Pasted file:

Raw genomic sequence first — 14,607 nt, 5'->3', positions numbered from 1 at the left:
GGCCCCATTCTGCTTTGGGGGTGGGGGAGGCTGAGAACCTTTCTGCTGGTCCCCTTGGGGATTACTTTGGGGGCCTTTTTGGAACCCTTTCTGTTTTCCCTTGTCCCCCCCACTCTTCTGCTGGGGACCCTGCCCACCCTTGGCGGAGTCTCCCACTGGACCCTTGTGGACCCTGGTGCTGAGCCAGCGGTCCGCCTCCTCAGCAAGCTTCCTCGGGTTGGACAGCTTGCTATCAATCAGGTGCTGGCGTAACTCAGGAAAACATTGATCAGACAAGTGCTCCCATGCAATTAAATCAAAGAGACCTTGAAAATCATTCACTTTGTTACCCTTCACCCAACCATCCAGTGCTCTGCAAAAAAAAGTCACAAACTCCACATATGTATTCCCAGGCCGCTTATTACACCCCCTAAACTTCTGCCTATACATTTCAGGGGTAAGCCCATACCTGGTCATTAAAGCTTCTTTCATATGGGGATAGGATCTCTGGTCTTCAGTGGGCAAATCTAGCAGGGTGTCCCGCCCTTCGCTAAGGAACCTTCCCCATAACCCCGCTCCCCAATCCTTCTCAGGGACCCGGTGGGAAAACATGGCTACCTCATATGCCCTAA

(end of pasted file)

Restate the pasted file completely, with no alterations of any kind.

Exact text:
Raw genomic sequence first — 14,607 nt, 5'->3', positions numbered from 1 at the left:
GGCCCCATTCTGCTTTGGGGGTGGGGGAGGCTGAGAACCTTTCTGCTGGTCCCCTTGGGGATTACTTTGGGGGCCTTTTTGGAACCCTTTCTGTTTTCCCTTGTCCCCCCCACTCTTCTGCTGGGGACCCTGCCCACCCTTGGCGGAGTCTCCCACTGGACCCTTGTGGACCCTGGTGCTGAGCCAGCGGTCCGCCTCCTCAGCAAGCTTCCTCGGGTTGGACAGCTTGCTATCAATCAGGTGCTGGCGTAACTCAGGAAAACATTGATCAGACAAGTGCTCCCATGCAATTAAATCAAAGAGACCTTGAAAATCATTCACTTTGTTACCCTTCACCCAACCATCCAGTGCTCTGCAAAAAAAAGTCACAAACTCCACATATGTATTCCCAGGCCGCTTATTACACCCCCTAAACTTCTGCCTATACATTTCAGGGGTAAGCCCATACCTGGTCATTAAAGCTTCTTTCATATGGGGATAGGATCTCTGGTCTTCAGTGGGCAAATCTAGCAGGGTGTCCCGCCCTTCGCTAAGGAACCTTCCCCATAACCCCGCTCCCCAATCCTTCTCAGGGACCCGGTGGGAAAACATGGCTACCTCATATGCCCTAA